Over six seasons House has provided us with some of the most unorthodox medical diagnoses seen on television. The title character, Gregory House, has been called the Sherlock Holmes of the medical field. So what can this cynical, curmudgeonly, genius show us about how our classrooms work?
Questionable ethics and drug addiction aside, House’s diagnostic methods demonstrate interesting ways of teaching. House and his team begin by brainstorming possible causes of the patient of the week’s symptoms. House guides the whiteboard sessions, but allows his team to propose their own solutions. This gets the brains of the team flowing.
In a problem solving process, which can be molded to many subjects, the teacher can guide the students in diagnosing the problem. Why do you think the colonists wanted to break away from Britain? This plant is brown and dry. What causes that? The back and forth analyzing the question and possible causes can lead to a lot of unexpected discoveries by the students. They will also feel like that had a real hand in finding out solutions, rather than just being outright told.
House is not afraid to try any method to find the solution. Nor does he or his team fear being wrong. In the classroom, no student should be afraid to be wrong. Being wrong is one of the greatest learning experience one can have. It opens up so many possibilities. A student who has arrived at a wrong conclusion can now explore why they were wrong and how to achieve the correct answer. By trying various methods a student sees there is not always simply one way to solve a problem or always one solution.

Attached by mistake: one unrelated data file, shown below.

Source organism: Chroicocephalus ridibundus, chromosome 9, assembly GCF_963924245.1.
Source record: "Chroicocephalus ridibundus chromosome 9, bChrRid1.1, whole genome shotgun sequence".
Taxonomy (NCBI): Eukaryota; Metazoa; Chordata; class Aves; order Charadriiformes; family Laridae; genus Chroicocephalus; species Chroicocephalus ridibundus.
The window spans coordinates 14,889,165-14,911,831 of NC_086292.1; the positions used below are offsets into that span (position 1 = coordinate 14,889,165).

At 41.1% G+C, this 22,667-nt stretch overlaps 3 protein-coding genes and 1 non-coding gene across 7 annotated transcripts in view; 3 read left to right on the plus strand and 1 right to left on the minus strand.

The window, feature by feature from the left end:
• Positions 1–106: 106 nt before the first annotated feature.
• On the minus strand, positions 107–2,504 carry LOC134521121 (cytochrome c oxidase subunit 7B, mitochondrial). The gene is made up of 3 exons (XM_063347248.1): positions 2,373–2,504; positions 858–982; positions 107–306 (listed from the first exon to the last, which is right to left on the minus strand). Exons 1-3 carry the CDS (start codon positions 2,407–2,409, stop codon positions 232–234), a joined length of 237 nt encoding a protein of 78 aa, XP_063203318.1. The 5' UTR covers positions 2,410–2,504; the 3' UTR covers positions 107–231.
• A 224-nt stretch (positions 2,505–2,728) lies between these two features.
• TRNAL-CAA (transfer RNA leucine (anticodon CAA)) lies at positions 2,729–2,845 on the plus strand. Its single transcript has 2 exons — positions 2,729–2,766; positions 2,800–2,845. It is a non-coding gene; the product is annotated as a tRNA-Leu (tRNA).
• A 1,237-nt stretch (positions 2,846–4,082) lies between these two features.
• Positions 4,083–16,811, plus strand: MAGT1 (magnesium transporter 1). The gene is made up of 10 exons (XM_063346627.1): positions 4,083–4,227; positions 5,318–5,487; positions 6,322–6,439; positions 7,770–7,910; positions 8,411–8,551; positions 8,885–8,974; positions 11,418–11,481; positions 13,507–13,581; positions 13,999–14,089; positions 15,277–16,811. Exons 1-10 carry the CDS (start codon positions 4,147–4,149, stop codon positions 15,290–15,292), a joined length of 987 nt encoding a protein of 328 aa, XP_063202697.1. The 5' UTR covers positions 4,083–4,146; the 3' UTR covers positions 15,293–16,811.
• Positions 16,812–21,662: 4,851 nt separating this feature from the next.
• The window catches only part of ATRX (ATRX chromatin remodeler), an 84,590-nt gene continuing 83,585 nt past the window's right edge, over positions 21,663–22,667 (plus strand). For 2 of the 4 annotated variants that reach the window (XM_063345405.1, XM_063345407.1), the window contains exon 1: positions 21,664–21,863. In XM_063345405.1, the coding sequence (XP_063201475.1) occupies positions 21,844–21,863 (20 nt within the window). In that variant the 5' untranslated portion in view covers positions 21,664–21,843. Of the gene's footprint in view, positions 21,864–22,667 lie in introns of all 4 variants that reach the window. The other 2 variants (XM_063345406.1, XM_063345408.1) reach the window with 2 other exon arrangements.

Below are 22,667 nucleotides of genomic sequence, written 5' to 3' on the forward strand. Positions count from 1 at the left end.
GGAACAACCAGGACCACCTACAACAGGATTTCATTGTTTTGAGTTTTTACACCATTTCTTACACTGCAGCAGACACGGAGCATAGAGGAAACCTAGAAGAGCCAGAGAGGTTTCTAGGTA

House uses a holistic approach to diagnostics. While he does use medical tests, House does not rely on hard data alone. House and his team explore the patients lives, often searching their homes and jobs for clues. House never discounts what sort of psychological factors may be effecting the patient either. This past season, House and team were attempting to diagnose why a patient was suffering from locked-in syndrome after a bicycle accident, leaving the man conscious but completely paralyzed. Tests alone could not explain the syndrome. After consulting the man, through use of a computer interface, the team finds out he last his job and was moonlighting as a janitor where he received cadmium poisoning. Had House and his team fail to dig deeper into the man’s personal life they never would have been able to cure him.
Reformers and students alike can learn from this example. To get a true grasp of a problem it is best to view it from all sides, using hard data and soft. Only then can one get a true picture of the solution.
There you have it. Another life lessons provided by pop culture.
Anyone else have any lessons that can be applied to the classroom or ed reform from pop culture?